Extreme weather events, increasing food prices and rapid population growth are just some of the challenges cities will face in the 21st century, made more turbulent by the impacts of a changing climate.
Friends of the Earth has worked with a number of experts to identify three big ideas on how cities can navigate the next century — and thrive.
- Up first: autonomy . Former Mayor of London Ken Livingstone says that national governments have been “pathetic” at addressing the big global challenges like climate change. With increased autonomy, cities, both individually and working together, are well placed to achieve so much more, he said. Mark Watts from Arup thinks the C40 could play an effective role in global negotiations on climate change, in addition to demonstrating good practice – something Pascal Lamy, Amarta Sen and others have alsorecently recommended. Professor Harriet Bulkeley warns that there is good autonomy where power is shared and networked but also bad autonomy where it is held by a few, worsening inequalities. Friends of the Earth thinks cities need much greater autonomy, and need to take much greater responsibility for addressing climate change.
- Big idea two: sharing . Cities will not function without the sharing of assets and resources among citizens. If everyone owns and uses a car, the congestion and air pollution would be a nightmare; conversely, the bike share schemes underway in many C40 Cities around the world are providing a low carbon alternative that increase both mobility and health. Quality shared green spaces are critical to the well-being of citizens and communities, but are under threat, says academic Dr Nicola Dempsey. Sharing is not only important for resource efficiency but also brings social benefits, according to Professor Julian Agyeman. It’s great to see Seoul in South Korea is reportedly deciding to become a sharing city. The impact that space-sharing initiatives have had on crime in Medellin, Columbia, is also impressive.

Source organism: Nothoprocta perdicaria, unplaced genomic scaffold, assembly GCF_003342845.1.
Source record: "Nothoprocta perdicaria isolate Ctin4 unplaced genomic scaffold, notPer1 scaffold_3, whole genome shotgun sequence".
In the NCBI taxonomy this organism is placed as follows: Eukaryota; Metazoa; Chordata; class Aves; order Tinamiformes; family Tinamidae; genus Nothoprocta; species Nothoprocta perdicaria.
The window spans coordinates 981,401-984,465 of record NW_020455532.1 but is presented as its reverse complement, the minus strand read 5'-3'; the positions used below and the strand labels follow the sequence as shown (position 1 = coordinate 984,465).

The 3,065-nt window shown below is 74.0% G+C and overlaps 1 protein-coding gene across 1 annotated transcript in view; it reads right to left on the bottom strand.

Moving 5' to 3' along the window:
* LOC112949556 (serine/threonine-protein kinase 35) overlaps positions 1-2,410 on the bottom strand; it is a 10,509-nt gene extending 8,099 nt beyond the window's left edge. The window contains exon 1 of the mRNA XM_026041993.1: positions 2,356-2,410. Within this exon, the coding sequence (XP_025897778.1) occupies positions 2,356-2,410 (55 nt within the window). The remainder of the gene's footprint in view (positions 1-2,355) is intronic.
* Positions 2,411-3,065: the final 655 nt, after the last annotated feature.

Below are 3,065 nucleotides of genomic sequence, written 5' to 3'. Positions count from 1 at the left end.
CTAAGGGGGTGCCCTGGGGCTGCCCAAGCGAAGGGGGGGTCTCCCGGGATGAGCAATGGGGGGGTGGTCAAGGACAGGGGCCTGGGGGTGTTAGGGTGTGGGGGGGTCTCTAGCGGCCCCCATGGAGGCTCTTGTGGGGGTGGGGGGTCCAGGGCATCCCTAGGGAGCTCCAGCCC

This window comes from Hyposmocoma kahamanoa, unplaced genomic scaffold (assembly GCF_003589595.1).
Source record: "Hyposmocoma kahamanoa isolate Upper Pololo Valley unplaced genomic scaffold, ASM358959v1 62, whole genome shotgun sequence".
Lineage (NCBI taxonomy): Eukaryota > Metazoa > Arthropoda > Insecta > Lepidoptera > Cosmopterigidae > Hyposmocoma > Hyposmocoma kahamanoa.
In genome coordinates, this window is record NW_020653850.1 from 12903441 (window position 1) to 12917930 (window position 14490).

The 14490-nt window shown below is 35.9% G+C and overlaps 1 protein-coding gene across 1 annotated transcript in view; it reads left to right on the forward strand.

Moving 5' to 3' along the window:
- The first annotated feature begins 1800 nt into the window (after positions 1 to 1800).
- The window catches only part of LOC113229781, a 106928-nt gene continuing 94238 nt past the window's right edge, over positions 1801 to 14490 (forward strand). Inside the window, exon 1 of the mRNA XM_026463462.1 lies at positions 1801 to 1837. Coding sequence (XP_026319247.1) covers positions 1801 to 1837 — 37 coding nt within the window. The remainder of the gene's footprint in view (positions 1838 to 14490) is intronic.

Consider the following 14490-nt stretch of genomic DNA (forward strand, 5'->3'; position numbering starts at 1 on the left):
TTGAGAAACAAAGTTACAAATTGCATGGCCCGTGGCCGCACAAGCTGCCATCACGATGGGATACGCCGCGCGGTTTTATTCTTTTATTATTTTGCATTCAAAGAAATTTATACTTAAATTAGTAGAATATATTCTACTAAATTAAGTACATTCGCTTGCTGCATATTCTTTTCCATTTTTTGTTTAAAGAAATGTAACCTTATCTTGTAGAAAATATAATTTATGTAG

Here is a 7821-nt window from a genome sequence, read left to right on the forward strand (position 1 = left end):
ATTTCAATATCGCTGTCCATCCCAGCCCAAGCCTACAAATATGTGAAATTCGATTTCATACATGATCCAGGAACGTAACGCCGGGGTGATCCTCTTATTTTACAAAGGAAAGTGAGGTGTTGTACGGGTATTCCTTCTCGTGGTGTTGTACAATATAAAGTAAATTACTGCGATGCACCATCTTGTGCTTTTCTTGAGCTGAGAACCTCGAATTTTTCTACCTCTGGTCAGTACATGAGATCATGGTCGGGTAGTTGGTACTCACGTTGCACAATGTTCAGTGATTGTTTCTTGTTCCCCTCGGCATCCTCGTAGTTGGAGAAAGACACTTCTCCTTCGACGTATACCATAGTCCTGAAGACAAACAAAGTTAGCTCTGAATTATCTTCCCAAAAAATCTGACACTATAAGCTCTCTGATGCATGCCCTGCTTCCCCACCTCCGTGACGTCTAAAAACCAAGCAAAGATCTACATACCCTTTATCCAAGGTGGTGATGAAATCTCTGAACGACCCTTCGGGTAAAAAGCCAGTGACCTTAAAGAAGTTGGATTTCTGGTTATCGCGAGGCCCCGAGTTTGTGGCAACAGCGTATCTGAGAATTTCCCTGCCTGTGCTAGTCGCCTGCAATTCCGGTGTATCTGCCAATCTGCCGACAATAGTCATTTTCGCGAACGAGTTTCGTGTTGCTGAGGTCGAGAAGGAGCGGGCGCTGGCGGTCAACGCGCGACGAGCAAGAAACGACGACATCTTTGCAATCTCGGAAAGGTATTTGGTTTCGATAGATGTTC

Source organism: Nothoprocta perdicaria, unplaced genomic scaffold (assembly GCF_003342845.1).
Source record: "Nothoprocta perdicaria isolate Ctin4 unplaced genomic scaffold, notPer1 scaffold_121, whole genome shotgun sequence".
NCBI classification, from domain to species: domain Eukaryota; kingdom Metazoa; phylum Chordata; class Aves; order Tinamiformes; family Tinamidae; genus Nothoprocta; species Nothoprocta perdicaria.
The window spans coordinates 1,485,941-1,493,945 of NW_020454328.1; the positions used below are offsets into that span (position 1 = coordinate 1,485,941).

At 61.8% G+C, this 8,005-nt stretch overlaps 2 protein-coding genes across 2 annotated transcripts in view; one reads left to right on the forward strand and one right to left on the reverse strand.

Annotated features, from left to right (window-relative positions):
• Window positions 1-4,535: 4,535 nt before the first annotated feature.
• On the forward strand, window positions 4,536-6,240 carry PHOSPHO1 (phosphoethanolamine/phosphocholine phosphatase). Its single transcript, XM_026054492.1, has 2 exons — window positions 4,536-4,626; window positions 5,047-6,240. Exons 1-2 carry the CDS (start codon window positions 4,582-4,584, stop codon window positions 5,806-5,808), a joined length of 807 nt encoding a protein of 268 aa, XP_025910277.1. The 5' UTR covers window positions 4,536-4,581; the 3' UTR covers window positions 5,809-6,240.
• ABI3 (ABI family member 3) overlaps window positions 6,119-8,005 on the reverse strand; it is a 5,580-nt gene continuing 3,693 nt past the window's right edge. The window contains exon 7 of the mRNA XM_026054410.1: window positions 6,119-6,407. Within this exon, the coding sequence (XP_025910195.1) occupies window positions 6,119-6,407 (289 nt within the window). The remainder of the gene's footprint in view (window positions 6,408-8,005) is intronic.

- The third big idea is deeper democracy . More autonomous cities need to be run for the people by the people. Professor Eurig Scandrett arguesthat cities need to involve citizens earlier in the process of decision-making and welcome people who invent their own means of participation through petitioning, peaceful protests and creative stunts. He also believes that decision-making powers need to be devolved, and that it’s crucial to equip citizens with the capability to participate meaningfully. Too often, education systems equip people for the work-place but not for critical engagement in the decisions that shape their lives.
The C40 plays a key role in addressing the challenges of the 21st century. Pursuing these three big ideas — greater autonomy, a sharing agenda and deeper democracy – will help C40 Cities individually and collectively reach their full potential to thrive in the 21st century.
We’d love to know what you think of our three big ideas.
Friends of the Earth is a member of Friends of the Earth International, a global network that represents more than 2 million activists in 74 different countries, many of whom live in C40 cities across the globe.